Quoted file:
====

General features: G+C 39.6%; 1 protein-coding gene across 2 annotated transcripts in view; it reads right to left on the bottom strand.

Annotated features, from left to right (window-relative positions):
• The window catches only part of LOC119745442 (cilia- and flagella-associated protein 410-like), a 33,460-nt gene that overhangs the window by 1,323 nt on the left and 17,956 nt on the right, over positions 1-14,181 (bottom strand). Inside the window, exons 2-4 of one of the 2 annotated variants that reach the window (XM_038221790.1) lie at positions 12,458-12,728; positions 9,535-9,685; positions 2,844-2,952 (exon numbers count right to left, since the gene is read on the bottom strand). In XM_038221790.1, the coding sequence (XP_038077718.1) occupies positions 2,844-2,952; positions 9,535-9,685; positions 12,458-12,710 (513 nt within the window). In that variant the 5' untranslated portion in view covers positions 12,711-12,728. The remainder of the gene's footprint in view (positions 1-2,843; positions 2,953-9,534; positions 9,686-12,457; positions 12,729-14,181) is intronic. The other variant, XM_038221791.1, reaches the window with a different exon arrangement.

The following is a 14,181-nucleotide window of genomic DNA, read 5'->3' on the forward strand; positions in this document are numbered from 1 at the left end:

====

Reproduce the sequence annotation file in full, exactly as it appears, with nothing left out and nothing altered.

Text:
General features: G+C 39.6%; 1 protein-coding gene across 2 annotated transcripts in view; it reads right to left on the bottom strand.

Annotated features, from left to right (window-relative positions):
• The window catches only part of LOC119745442 (cilia- and flagella-associated protein 410-like), a 33,460-nt gene that overhangs the window by 1,323 nt on the left and 17,956 nt on the right, over positions 1-14,181 (bottom strand). Inside the window, exons 2-4 of one of the 2 annotated variants that reach the window (XM_038221790.1) lie at positions 12,458-12,728; positions 9,535-9,685; positions 2,844-2,952 (exon numbers count right to left, since the gene is read on the bottom strand). In XM_038221790.1, the coding sequence (XP_038077718.1) occupies positions 2,844-2,952; positions 9,535-9,685; positions 12,458-12,710 (513 nt within the window). In that variant the 5' untranslated portion in view covers positions 12,711-12,728. The remainder of the gene's footprint in view (positions 1-2,843; positions 2,953-9,534; positions 9,686-12,457; positions 12,729-14,181) is intronic. The other variant, XM_038221791.1, reaches the window with a different exon arrangement.

The following is a 14,181-nucleotide window of genomic DNA, read 5'->3' on the forward strand; positions in this document are numbered from 1 at the left end: